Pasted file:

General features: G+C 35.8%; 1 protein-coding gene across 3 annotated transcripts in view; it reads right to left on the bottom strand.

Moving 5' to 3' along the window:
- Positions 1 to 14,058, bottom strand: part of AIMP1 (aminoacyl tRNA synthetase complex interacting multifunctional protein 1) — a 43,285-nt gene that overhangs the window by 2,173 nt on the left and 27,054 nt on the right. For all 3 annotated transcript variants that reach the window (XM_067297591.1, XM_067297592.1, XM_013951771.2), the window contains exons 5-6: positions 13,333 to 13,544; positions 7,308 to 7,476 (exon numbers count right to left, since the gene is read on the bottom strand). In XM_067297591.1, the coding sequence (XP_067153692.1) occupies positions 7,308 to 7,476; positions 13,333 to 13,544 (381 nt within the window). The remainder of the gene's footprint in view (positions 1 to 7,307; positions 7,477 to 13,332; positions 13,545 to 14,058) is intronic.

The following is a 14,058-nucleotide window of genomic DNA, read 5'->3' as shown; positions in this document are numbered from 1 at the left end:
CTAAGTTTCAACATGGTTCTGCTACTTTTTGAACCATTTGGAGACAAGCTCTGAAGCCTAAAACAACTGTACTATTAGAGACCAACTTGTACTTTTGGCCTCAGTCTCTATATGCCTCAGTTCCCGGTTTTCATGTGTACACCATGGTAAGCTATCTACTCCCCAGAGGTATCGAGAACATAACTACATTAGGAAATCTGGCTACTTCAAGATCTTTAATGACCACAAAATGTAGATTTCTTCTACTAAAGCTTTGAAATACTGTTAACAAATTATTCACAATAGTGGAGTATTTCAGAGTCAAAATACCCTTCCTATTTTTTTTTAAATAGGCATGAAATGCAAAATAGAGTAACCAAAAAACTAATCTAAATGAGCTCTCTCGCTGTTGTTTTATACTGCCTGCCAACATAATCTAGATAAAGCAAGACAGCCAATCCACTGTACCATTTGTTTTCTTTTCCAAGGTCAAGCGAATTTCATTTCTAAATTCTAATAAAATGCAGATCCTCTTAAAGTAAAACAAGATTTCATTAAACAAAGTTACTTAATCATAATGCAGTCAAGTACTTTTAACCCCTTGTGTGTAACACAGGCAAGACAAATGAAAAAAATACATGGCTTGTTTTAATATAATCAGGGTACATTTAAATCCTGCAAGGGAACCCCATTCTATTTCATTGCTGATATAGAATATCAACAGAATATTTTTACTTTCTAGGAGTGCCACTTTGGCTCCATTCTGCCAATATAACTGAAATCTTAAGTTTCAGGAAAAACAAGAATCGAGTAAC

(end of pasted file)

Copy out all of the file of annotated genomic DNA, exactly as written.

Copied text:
General features: G+C 35.8%; 1 protein-coding gene across 3 annotated transcripts in view; it reads right to left on the bottom strand.

Moving 5' to 3' along the window:
- Positions 1 to 14,058, bottom strand: part of AIMP1 (aminoacyl tRNA synthetase complex interacting multifunctional protein 1) — a 43,285-nt gene that overhangs the window by 2,173 nt on the left and 27,054 nt on the right. For all 3 annotated transcript variants that reach the window (XM_067297591.1, XM_067297592.1, XM_013951771.2), the window contains exons 5-6: positions 13,333 to 13,544; positions 7,308 to 7,476 (exon numbers count right to left, since the gene is read on the bottom strand). In XM_067297591.1, the coding sequence (XP_067153692.1) occupies positions 7,308 to 7,476; positions 13,333 to 13,544 (381 nt within the window). The remainder of the gene's footprint in view (positions 1 to 7,307; positions 7,477 to 13,332; positions 13,545 to 14,058) is intronic.

The following is a 14,058-nucleotide window of genomic DNA, read 5'->3' as shown; positions in this document are numbered from 1 at the left end:
CTAAGTTTCAACATGGTTCTGCTACTTTTTGAACCATTTGGAGACAAGCTCTGAAGCCTAAAACAACTGTACTATTAGAGACCAACTTGTACTTTTGGCCTCAGTCTCTATATGCCTCAGTTCCCGGTTTTCATGTGTACACCATGGTAAGCTATCTACTCCCCAGAGGTATCGAGAACATAACTACATTAGGAAATCTGGCTACTTCAAGATCTTTAATGACCACAAAATGTAGATTTCTTCTACTAAAGCTTTGAAATACTGTTAACAAATTATTCACAATAGTGGAGTATTTCAGAGTCAAAATACCCTTCCTATTTTTTTTTAAATAGGCATGAAATGCAAAATAGAGTAACCAAAAAACTAATCTAAATGAGCTCTCTCGCTGTTGTTTTATACTGCCTGCCAACATAATCTAGATAAAGCAAGACAGCCAATCCACTGTACCATTTGTTTTCTTTTCCAAGGTCAAGCGAATTTCATTTCTAAATTCTAATAAAATGCAGATCCTCTTAAAGTAAAACAAGATTTCATTAAACAAAGTTACTTAATCATAATGCAGTCAAGTACTTTTAACCCCTTGTGTGTAACACAGGCAAGACAAATGAAAAAAATACATGGCTTGTTTTAATATAATCAGGGTACATTTAAATCCTGCAAGGGAACCCCATTCTATTTCATTGCTGATATAGAATATCAACAGAATATTTTTACTTTCTAGGAGTGCCACTTTGGCTCCATTCTGCCAATATAACTGAAATCTTAAGTTTCAGGAAAAACAAGAATCGAGTAAC